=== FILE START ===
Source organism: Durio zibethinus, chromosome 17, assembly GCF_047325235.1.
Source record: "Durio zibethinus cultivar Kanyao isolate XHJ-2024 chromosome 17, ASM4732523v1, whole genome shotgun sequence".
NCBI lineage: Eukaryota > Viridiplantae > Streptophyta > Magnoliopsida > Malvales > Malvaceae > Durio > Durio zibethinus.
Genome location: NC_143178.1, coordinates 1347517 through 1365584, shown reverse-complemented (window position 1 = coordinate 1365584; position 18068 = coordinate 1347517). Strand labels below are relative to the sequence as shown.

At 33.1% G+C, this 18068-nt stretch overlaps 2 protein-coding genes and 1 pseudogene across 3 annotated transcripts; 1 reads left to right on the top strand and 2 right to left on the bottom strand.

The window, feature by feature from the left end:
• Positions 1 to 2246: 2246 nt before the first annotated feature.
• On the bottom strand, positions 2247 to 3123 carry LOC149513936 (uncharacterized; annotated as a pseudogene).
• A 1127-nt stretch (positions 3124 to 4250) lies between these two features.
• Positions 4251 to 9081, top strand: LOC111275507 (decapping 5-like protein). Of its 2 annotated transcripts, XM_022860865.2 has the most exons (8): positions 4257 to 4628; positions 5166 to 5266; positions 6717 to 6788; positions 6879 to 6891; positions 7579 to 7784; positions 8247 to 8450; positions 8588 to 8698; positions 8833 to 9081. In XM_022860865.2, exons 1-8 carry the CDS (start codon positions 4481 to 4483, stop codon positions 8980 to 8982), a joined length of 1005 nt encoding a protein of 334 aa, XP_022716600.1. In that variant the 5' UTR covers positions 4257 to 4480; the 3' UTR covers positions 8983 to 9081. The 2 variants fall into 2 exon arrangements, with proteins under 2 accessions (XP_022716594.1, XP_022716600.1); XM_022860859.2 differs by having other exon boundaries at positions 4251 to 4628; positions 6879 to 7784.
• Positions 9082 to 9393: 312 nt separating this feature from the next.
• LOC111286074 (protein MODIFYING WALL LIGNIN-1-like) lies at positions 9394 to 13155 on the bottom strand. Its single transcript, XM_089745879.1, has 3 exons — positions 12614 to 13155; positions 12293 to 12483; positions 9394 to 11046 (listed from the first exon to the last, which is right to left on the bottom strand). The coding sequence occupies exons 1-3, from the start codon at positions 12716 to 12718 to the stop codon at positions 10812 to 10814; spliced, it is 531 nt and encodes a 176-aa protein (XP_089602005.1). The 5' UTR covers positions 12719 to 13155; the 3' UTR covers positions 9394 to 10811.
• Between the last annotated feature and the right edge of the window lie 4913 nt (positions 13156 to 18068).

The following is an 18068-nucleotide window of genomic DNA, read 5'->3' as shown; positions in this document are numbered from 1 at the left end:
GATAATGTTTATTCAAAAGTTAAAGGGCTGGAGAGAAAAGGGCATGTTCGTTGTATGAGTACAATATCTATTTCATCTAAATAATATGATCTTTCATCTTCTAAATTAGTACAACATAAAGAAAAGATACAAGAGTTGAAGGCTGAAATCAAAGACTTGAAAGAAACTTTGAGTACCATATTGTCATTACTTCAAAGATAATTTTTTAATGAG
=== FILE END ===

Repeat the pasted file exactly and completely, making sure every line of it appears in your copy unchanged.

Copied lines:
Source organism: Durio zibethinus, chromosome 17, assembly GCF_047325235.1.
Source record: "Durio zibethinus cultivar Kanyao isolate XHJ-2024 chromosome 17, ASM4732523v1, whole genome shotgun sequence".
NCBI lineage: Eukaryota > Viridiplantae > Streptophyta > Magnoliopsida > Malvales > Malvaceae > Durio > Durio zibethinus.
Genome location: NC_143178.1, coordinates 1347517 through 1365584, shown reverse-complemented (window position 1 = coordinate 1365584; position 18068 = coordinate 1347517). Strand labels below are relative to the sequence as shown.

At 33.1% G+C, this 18068-nt stretch overlaps 2 protein-coding genes and 1 pseudogene across 3 annotated transcripts; 1 reads left to right on the top strand and 2 right to left on the bottom strand.

The window, feature by feature from the left end:
• Positions 1 to 2246: 2246 nt before the first annotated feature.
• On the bottom strand, positions 2247 to 3123 carry LOC149513936 (uncharacterized; annotated as a pseudogene).
• A 1127-nt stretch (positions 3124 to 4250) lies between these two features.
• Positions 4251 to 9081, top strand: LOC111275507 (decapping 5-like protein). Of its 2 annotated transcripts, XM_022860865.2 has the most exons (8): positions 4257 to 4628; positions 5166 to 5266; positions 6717 to 6788; positions 6879 to 6891; positions 7579 to 7784; positions 8247 to 8450; positions 8588 to 8698; positions 8833 to 9081. In XM_022860865.2, exons 1-8 carry the CDS (start codon positions 4481 to 4483, stop codon positions 8980 to 8982), a joined length of 1005 nt encoding a protein of 334 aa, XP_022716600.1. In that variant the 5' UTR covers positions 4257 to 4480; the 3' UTR covers positions 8983 to 9081. The 2 variants fall into 2 exon arrangements, with proteins under 2 accessions (XP_022716594.1, XP_022716600.1); XM_022860859.2 differs by having other exon boundaries at positions 4251 to 4628; positions 6879 to 7784.
• Positions 9082 to 9393: 312 nt separating this feature from the next.
• LOC111286074 (protein MODIFYING WALL LIGNIN-1-like) lies at positions 9394 to 13155 on the bottom strand. Its single transcript, XM_089745879.1, has 3 exons — positions 12614 to 13155; positions 12293 to 12483; positions 9394 to 11046 (listed from the first exon to the last, which is right to left on the bottom strand). The coding sequence occupies exons 1-3, from the start codon at positions 12716 to 12718 to the stop codon at positions 10812 to 10814; spliced, it is 531 nt and encodes a 176-aa protein (XP_089602005.1). The 5' UTR covers positions 12719 to 13155; the 3' UTR covers positions 9394 to 10811.
• Between the last annotated feature and the right edge of the window lie 4913 nt (positions 13156 to 18068).

The following is an 18068-nucleotide window of genomic DNA, read 5'->3' as shown; positions in this document are numbered from 1 at the left end:
GATAATGTTTATTCAAAAGTTAAAGGGCTGGAGAGAAAAGGGCATGTTCGTTGTATGAGTACAATATCTATTTCATCTAAATAATATGATCTTTCATCTTCTAAATTAGTACAACATAAAGAAAAGATACAAGAGTTGAAGGCTGAAATCAAAGACTTGAAAGAAACTTTGAGTACCATATTGTCATTACTTCAAAGATAATTTTTTAATGAG